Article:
- Edition 2, Chapter 5-
Q&A: ALANNAH FARRELL
Alannah is an artist and photographer who is also experienced being in front of a camera. She was spotted as a teen with a buzz cut by a model scout, and was known for her androgynous look as she posed for photographers such as Ryan McGinley. She came to us with uncharacteristically long hair (she was between hairdressers) and felt that the length, unlike the color (she has always been a redhead) wasn’t really “her.” She is a New Wash fan and reports that her hair is shinier, frizz-free, and she has given up her conditioner habit entirely.
What was it like being a teenage model? Does it influence your portraiture today?
I was definitely an atypical model. I came to the East Village as a teenager with buzzed red hair, chunky combat boots, convinced that I had attributes like intelligence, creativity, and a sense of humor, but I was convinced that I was an "ugly" girl. It was surprising when I got stopped by casting agents asking if I was already with an agency. Finally I let one of those people, Alan Foreman, a talented photographer, become my agent and I signed with T Model Management (owned by Donald Trump, yikes!). My look was niche: they always cast me as the punk girl, the androgynous one, even an alien for more fantasy-based editorials.
I thought the fashion industry was wacky, but I found photography inspiring. At the time I was studying painting at Cooper Union, but after six months of modeling I switched nearly all my classes to photography. Modeling continues to influence my work to a degree. I love working with people and seeing beauty, pain, darkness and lightness. I'm not interested in the commercial glossiness of fashion, but I do like that the fashion industry is slowly getting more egalitarian; seeing more black models, trans models, androgynous models, and models of varying body types and ages makes me happy.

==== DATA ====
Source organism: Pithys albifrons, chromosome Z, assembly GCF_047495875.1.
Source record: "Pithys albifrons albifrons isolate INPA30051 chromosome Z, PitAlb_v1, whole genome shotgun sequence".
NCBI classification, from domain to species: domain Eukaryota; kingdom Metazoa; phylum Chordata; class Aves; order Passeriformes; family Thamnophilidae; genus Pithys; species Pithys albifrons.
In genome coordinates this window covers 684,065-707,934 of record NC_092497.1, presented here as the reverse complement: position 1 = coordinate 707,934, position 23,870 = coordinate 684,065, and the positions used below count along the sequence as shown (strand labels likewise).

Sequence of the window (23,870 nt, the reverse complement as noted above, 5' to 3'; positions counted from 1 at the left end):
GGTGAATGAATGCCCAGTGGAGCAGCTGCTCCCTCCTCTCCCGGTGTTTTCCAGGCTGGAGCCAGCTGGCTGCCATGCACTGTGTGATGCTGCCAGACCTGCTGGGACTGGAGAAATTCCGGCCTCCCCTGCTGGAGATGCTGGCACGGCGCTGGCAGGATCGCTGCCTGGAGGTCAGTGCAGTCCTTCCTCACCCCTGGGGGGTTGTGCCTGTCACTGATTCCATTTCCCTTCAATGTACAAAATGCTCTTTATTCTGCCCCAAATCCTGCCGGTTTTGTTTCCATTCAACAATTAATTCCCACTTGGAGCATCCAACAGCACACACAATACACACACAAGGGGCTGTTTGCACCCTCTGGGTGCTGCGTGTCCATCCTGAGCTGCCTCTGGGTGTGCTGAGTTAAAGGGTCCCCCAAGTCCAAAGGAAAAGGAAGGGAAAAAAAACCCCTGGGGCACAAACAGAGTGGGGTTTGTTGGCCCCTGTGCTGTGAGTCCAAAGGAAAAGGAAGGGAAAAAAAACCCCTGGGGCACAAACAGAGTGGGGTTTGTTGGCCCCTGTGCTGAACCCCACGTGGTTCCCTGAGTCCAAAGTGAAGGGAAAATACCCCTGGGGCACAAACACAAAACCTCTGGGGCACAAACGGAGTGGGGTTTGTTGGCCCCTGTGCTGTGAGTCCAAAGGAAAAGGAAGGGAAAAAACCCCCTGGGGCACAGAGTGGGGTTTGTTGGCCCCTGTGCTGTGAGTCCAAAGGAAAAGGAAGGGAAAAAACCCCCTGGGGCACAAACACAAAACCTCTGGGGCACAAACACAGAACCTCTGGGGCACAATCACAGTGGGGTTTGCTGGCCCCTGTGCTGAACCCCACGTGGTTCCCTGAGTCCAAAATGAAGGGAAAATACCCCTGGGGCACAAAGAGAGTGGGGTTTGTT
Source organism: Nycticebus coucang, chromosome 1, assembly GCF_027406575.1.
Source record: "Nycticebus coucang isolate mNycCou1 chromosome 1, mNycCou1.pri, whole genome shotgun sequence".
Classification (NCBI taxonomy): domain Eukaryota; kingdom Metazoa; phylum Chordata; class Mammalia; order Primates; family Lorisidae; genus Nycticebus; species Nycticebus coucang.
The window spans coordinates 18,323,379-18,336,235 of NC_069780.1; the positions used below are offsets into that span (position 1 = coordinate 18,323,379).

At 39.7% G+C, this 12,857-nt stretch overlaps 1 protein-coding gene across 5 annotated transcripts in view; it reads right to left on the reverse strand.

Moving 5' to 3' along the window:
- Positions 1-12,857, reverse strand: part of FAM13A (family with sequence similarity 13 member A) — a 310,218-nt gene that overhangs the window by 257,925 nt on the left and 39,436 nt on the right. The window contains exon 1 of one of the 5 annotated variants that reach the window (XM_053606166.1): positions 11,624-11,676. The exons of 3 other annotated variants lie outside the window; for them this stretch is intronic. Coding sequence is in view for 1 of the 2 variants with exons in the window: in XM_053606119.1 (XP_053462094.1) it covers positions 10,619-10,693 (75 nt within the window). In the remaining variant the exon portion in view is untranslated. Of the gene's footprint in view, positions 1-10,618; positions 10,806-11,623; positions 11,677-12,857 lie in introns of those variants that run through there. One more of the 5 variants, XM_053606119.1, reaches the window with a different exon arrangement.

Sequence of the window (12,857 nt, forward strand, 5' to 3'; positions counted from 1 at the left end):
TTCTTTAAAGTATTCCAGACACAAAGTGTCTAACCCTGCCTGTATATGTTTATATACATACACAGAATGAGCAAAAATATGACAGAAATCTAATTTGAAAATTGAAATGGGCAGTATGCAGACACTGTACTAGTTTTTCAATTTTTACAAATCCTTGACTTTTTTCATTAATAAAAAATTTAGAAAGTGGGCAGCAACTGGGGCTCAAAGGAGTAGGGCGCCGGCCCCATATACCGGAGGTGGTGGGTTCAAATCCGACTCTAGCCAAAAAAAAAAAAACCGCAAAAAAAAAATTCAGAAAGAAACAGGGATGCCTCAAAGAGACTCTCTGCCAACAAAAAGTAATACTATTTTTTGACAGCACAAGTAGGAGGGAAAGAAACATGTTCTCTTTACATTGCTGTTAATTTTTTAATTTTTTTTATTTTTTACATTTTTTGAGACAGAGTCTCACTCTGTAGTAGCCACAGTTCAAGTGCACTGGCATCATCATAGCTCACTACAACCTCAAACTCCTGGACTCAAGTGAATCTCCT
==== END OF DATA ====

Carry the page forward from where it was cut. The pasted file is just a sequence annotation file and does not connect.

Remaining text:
Describe being a lifelong redhead. Has it been an asset? A liability? A character influence?
Hah! Well I think being a redheaded girl/woman might be slightly easier than being a redheaded boy. Growing up with red hair definitely becomes a part of your identity, as there's an orange flag framing your face and calling attention, whether you want it or not. As a kid I was fairly shy, and any emotion could make me blush tomato-red, only making me more visible. As an adult I embrace the red, it is a positive signifier of my fiery self. It helps that I'm no longer shy, although I still sometimes blush a bright scarlet.
I recently shot an editorial of fellow ginger women – natural or adopted as their signature. I was curious to find if it indicated a type of woman – fierce, amazonian, enchantress, or if they sported it simply because they like the color. There are so many beautiful redheads in NYC and we always recognize each other in a crowd.
You’ve had short hair, long hair and short hair again… how do you feel about both lengths?
For me personally, short hair is it. I think it frames my face shape best; it's easy, and looks pretty good as bed-head (my go-to style).
GROWING UP WITH RED HAIR DEFINITELY BECOMES A PART OF YOUR IDENTITY, AS THERE'S AN ORANGE FLAG FRAMING YOUR FACE AND CALLING ATTENTION, WHETHER YOU WANT IT OR NOT.
Amelia Earhart was cited as a reference for your new look. Do you identify with her in other ways?
I love that Amelia Earhart was the reference. Beyond being a pilot, she was a writer, politically involved, and a teacher to student career-women. She was an incredibly strong woman and someone I strive to be like.
Which qualities do you look for in a portrait subject? Do those qualities influence you when you are modeling?
I love women and men that are shameless. Don't get me wrong, I think empathy and sensitivity are highly important qualities socially and individually, but I have real respect for people who unapologetically express their passion, quirkiness and individuality. I am probably a bit more reserved as a model and in person, but when I'm behind the camera or creating work with others, I look for transparency, honesty, and shamelessness.
How do you feel about your own Hairstory portraits?
I can't thank you enough for relieving me of that crazy matted mop I grew over the winter. I also love that Michael shoots film – the pictures are great.
How has your hairstory changed since your visit?
Since visiting Hairstory studio, I've kept my hair relatively the same, and went a bit shorter for the warmer months. I am keeping my hair short – forever! This winter I think I'll invest in warmer hats rather than attempting to grow one from my head. Thanks to the Hairstory team for getting my head back on track.
To see Alannah’s work like her self-portrait below, go to alannahfarrell.com.